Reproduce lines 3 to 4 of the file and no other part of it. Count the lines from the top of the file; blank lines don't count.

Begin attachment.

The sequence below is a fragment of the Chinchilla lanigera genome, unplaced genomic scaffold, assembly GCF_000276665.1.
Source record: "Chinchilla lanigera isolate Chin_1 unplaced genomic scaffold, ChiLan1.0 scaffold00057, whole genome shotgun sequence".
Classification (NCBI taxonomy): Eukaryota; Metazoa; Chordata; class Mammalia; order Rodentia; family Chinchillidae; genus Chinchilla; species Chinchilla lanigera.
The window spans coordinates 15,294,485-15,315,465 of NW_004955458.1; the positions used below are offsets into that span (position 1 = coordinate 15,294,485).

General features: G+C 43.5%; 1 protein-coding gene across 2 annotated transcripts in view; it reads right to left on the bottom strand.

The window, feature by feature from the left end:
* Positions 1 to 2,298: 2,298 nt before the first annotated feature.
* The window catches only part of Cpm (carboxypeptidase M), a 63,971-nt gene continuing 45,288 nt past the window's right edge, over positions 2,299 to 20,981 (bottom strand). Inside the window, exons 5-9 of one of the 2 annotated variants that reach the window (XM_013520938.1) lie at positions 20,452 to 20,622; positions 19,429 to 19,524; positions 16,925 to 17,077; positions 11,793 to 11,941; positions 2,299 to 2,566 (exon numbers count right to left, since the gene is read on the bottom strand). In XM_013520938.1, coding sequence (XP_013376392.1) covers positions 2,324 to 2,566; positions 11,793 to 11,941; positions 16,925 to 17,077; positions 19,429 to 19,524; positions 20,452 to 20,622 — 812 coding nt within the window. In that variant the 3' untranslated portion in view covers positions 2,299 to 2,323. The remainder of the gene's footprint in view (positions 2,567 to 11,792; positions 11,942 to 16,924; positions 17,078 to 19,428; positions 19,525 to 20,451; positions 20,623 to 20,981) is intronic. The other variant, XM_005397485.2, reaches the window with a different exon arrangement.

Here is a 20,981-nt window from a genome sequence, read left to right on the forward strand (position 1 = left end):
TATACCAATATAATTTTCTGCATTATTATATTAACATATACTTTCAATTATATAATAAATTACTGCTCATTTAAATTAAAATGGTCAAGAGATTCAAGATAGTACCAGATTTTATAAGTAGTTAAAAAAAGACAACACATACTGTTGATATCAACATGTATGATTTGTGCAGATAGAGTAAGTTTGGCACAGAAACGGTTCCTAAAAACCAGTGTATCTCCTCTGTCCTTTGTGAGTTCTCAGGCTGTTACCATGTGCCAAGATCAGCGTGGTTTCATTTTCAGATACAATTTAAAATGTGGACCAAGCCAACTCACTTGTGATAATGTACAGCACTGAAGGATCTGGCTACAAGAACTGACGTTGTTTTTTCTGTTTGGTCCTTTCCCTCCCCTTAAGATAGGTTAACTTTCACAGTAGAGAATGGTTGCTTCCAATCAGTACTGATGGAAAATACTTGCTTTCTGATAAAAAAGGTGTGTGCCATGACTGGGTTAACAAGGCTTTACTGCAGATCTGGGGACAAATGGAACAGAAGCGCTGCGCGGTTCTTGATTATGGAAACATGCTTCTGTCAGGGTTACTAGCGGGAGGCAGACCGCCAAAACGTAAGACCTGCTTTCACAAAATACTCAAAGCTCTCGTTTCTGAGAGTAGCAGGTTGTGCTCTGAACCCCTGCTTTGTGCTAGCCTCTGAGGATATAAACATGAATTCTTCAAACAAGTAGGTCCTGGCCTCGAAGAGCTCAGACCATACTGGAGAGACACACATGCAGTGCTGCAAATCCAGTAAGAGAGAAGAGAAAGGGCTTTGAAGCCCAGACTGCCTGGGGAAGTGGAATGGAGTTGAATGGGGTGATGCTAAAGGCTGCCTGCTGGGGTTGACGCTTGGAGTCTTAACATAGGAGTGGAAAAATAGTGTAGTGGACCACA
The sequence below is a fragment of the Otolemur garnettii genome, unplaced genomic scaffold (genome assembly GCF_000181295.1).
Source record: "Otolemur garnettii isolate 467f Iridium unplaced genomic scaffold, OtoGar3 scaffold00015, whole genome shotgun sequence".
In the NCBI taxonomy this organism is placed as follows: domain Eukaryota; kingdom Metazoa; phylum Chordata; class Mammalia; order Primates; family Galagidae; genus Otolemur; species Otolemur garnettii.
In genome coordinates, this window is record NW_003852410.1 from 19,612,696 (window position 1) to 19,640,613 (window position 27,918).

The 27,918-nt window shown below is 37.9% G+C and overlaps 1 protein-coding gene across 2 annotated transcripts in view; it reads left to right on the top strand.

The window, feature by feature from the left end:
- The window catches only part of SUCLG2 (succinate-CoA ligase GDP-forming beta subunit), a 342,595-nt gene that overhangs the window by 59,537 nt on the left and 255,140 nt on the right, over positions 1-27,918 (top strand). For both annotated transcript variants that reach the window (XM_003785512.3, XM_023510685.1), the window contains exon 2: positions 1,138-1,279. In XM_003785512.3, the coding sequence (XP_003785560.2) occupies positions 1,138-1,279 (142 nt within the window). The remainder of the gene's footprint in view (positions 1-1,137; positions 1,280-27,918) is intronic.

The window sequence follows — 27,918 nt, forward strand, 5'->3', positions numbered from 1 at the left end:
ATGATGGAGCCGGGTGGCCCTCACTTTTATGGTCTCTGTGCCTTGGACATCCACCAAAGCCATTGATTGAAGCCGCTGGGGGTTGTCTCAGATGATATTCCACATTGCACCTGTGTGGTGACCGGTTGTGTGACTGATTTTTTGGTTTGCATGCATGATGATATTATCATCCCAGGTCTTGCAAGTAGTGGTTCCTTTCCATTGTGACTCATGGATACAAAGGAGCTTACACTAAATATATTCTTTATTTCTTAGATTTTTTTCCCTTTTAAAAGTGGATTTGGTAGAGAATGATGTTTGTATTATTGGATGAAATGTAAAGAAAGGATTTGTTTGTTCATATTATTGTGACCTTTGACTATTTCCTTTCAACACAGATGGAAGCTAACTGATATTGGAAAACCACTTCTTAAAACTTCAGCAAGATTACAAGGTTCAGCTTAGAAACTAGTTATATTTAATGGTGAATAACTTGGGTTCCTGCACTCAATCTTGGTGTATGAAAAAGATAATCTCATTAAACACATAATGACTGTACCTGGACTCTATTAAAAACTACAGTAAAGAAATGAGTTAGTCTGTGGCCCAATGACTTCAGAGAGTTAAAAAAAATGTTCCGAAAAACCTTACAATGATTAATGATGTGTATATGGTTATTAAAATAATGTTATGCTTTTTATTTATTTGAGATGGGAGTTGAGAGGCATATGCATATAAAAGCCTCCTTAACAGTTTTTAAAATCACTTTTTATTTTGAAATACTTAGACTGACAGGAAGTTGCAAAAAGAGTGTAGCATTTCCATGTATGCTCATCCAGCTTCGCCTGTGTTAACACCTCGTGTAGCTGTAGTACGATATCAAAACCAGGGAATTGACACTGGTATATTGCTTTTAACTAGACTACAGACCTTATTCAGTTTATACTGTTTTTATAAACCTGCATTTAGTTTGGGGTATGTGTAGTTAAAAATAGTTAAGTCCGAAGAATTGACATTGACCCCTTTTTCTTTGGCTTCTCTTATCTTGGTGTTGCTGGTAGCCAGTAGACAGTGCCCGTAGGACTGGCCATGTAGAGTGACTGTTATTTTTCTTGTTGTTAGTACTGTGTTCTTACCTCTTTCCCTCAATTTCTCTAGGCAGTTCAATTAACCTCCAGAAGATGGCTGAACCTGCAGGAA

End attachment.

Classification (NCBI taxonomy): Eukaryota; Metazoa; Chordata; class Mammalia; order Rodentia; family Chinchillidae; genus Chinchilla; species Chinchilla lanigera.
The window spans coordinates 15,294,485-15,315,465 of NW_004955458.1; the positions used below are offsets into that span (position 1 = coordinate 15,294,485).